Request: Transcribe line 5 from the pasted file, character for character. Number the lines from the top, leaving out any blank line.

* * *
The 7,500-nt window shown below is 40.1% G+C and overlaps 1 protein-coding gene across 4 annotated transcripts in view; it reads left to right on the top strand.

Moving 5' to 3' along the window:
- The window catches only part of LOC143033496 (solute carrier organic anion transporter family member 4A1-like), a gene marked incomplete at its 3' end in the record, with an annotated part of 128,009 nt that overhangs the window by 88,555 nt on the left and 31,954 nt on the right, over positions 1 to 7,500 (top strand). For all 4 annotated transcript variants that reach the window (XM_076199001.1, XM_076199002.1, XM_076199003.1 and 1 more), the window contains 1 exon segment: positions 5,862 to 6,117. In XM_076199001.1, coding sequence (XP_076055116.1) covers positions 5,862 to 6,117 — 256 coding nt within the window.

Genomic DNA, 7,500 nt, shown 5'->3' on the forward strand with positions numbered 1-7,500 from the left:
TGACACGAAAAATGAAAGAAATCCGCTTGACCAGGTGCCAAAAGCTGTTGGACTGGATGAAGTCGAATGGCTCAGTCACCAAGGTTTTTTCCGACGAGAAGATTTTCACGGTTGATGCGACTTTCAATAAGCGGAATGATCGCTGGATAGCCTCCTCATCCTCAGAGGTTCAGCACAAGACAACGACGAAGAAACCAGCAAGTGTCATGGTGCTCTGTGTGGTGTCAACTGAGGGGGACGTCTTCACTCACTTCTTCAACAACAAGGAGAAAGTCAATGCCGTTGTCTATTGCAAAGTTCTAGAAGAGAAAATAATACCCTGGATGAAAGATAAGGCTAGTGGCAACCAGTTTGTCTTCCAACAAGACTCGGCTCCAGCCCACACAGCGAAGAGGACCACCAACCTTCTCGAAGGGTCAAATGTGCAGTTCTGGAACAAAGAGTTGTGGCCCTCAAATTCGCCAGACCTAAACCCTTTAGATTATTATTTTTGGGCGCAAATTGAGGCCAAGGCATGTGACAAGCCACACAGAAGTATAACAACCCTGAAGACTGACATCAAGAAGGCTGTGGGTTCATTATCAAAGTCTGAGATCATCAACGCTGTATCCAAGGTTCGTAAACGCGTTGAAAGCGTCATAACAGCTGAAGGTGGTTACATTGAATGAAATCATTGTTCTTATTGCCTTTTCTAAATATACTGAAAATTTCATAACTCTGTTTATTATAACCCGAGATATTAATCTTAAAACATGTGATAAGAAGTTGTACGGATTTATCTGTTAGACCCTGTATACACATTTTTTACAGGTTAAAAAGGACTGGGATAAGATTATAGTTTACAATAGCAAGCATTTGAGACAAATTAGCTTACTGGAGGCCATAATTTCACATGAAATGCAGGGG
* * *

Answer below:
TGACACGAAAAATGAAAGAAATCCGCTTGACCAGGTGCCAAAAGCTGTTGGACTGGATGAAGTCGAATGGCTCAGTCACCAAGGTTTTTTCCGACGAGAAGATTTTCACGGTTGATGCGACTTTCAATAAGCGGAATGATCGCTGGATAGCCTCCTCATCCTCAGAGGTTCAGCACAAGACAACGACGAAGAAACCAGCAAGTGTCATGGTGCTCTGTGTGGTGTCAACTGAGGGGGACGTCTTCACTCACTTCTTCAACAACAAGGAGAAAGTCAATGCCGTTGTCTATTGCAAAGTTCTAGAAGAGAAAATAATACCCTGGATGAAAGATAAGGCTAGTGGCAACCAGTTTGTCTTCCAACAAGACTCGGCTCCAGCCCACACAGCGAAGAGGACCACCAACCTTCTCGAAGGGTCAAATGTGCAGTTCTGGAACAAAGAGTTGTGGCCCTCAAATTCGCCAGACCTAAACCCTTTAGATTATTATTTTTGGGCGCAAATTGAGGCCAAGGCATGTGACAAGCCACACAGAAGTATAACAACCCTGAAGACTGACATCAAGAAGGCTGTGGGTTCATTATCAAAGTCTGAGATCATCAACGCTGTATCCAAGGTTCGTAAACGCGTTGAAAGCGTCATAACAGCTGAAGGTGGTTACATTGAATGAAATCATTGTTCTTATTGCCTTTTCTAAATATACTGAAAATTTCATAACTCTGTTTATTATAACCCGAGATATTAATCTTAAAACATGTGATAAGAAGTTGTACGGATTTATCTGTTAGACCCTGTATACACATTTTTTACAGGTTAAAAAGGACTGGGATAAGATTATAGTTTACAATAGCAAGCATTTGAGACAAATTAGCTTACTGGAGGCCATAATTTCACATGAAATGCAGGGG